To create unity between the various tracks of a record and create a final product. When you’re mastering a full record, you can have individual tracks/songs which were recorded in a wide array of different environments and perhaps even with different producers. At the very least, every song will be mixed down to different levels. It’s the mastering engineer’s job to create a unified flow and relation between the tracks which make up a record to turn it into that final product.
To make everything on the record sound as good as possible. Tools like compression, limiters, and equalization can be applied to tracks to get the best possible sound even after the final mix has been handed over to the mastering engineer. Getting the best sound possible and overwhelming the client with quality is really the main objective.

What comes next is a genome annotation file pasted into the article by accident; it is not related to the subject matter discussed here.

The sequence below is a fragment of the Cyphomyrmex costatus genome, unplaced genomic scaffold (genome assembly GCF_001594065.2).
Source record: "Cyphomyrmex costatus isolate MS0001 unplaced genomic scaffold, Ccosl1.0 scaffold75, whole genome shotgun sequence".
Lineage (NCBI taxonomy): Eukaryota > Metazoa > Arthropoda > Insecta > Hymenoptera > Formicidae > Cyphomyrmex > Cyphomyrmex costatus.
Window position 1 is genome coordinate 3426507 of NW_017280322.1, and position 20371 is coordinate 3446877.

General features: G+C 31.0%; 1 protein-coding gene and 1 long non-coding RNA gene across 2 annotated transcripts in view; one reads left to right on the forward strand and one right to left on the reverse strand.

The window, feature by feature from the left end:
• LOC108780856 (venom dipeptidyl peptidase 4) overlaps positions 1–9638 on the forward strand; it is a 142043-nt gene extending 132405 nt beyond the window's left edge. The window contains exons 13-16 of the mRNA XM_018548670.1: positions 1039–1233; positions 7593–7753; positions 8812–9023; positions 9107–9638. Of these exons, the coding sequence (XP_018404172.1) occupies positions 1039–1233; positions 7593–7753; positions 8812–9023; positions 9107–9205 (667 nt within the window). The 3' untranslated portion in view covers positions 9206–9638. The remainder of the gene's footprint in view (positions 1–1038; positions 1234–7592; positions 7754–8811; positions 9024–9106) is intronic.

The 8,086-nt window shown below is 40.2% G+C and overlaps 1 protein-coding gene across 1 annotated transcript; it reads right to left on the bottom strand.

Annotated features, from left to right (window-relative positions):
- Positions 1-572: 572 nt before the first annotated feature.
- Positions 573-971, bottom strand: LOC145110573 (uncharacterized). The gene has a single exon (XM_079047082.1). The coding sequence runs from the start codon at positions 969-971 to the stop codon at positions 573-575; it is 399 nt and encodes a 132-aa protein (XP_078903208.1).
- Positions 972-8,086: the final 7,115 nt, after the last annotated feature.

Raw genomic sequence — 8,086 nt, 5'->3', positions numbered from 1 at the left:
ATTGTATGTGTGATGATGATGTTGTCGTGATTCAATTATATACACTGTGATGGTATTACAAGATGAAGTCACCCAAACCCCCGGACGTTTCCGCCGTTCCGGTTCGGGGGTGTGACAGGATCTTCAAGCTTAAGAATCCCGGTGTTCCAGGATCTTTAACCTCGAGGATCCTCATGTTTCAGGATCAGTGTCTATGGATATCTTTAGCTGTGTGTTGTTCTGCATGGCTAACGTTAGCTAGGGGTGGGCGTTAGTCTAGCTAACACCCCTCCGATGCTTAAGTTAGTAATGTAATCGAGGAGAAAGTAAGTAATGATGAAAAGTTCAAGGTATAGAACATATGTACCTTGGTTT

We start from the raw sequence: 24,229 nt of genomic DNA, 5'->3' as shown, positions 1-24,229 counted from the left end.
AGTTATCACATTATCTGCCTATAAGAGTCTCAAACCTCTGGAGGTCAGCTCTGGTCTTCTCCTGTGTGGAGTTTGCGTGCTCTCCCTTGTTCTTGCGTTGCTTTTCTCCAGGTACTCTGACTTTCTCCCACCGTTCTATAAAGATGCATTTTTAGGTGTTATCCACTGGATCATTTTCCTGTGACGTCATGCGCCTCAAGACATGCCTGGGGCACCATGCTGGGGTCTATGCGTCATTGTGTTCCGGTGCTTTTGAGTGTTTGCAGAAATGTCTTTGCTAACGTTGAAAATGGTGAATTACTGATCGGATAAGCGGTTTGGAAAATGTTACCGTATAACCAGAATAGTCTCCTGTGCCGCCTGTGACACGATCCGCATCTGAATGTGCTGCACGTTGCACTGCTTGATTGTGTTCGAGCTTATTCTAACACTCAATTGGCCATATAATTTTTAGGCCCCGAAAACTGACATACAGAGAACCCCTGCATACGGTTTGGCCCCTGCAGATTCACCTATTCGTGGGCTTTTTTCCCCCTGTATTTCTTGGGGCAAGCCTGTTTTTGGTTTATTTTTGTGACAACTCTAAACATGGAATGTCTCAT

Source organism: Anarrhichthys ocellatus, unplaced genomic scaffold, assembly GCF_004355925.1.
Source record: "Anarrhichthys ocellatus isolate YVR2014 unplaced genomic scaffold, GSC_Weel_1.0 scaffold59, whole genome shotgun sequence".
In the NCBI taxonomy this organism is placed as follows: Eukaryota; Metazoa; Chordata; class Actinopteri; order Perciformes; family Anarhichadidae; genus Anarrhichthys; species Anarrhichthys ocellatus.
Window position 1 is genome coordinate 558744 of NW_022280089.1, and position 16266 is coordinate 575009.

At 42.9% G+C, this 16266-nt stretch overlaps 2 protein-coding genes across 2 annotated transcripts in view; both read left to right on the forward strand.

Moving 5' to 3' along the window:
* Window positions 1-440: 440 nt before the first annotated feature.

To create the record itself and all that that entails. This means nitty gritty things like setting how tracks flow into one another, the space between tracks, setting the overall output (volume) level of the CD to be on par with other commercial releases, making sure the CD adheres to RedBook standards, and even adding information to a CD like ISRC codes.
In short, the mastering engineer has a lot of responsibilities and because they are the last ones to touch a record before it gets sent off to the CD replication plant, everything has to be just right; otherwise it’s a costly mistake.
To ensure every track is spectrally balanced, from sub-bass to treble, as well as creating a natural album-wide cohesion from track-to-track, so the album flows effortlessly.
To tie together the whole mix, bring out depth and detail, and occasionally rein-in unruly peaks.
To optimise track headroom, increasing the overall track level for a competitive loudness, limiting peaks without distortion or unduly affecting the track’s punch.